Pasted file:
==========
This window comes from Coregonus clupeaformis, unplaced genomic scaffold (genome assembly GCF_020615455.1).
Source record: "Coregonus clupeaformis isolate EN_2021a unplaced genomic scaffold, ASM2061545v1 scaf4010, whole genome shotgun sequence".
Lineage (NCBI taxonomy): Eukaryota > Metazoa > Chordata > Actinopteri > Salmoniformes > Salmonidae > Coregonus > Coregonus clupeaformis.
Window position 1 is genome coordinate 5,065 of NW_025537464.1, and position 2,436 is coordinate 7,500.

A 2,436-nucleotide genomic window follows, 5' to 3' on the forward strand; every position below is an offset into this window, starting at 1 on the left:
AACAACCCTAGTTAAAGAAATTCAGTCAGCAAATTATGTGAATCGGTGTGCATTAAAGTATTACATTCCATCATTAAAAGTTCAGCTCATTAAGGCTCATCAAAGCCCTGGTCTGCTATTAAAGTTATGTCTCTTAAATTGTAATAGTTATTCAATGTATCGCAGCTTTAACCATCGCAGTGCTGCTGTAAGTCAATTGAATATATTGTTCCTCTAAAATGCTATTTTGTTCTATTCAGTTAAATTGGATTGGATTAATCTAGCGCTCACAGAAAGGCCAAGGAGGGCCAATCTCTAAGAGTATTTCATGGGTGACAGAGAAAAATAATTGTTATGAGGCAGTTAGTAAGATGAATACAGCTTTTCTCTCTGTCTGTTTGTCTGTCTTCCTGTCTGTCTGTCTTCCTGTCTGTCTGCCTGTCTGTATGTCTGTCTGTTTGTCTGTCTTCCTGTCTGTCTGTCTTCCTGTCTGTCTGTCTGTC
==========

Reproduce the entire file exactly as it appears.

This window comes from Coregonus clupeaformis, unplaced genomic scaffold (genome assembly GCF_020615455.1).
Source record: "Coregonus clupeaformis isolate EN_2021a unplaced genomic scaffold, ASM2061545v1 scaf4010, whole genome shotgun sequence".
Lineage (NCBI taxonomy): Eukaryota > Metazoa > Chordata > Actinopteri > Salmoniformes > Salmonidae > Coregonus > Coregonus clupeaformis.
Window position 1 is genome coordinate 5,065 of NW_025537464.1, and position 2,436 is coordinate 7,500.

A 2,436-nucleotide genomic window follows, 5' to 3' on the forward strand; every position below is an offset into this window, starting at 1 on the left:
AACAACCCTAGTTAAAGAAATTCAGTCAGCAAATTATGTGAATCGGTGTGCATTAAAGTATTACATTCCATCATTAAAAGTTCAGCTCATTAAGGCTCATCAAAGCCCTGGTCTGCTATTAAAGTTATGTCTCTTAAATTGTAATAGTTATTCAATGTATCGCAGCTTTAACCATCGCAGTGCTGCTGTAAGTCAATTGAATATATTGTTCCTCTAAAATGCTATTTTGTTCTATTCAGTTAAATTGGATTGGATTAATCTAGCGCTCACAGAAAGGCCAAGGAGGGCCAATCTCTAAGAGTATTTCATGGGTGACAGAGAAAAATAATTGTTATGAGGCAGTTAGTAAGATGAATACAGCTTTTCTCTCTGTCTGTTTGTCTGTCTTCCTGTCTGTCTGTCTTCCTGTCTGTCTGCCTGTCTGTATGTCTGTCTGTTTGTCTGTCTTCCTGTCTGTCTGTCTTCCTGTCTGTCTGTCTGTC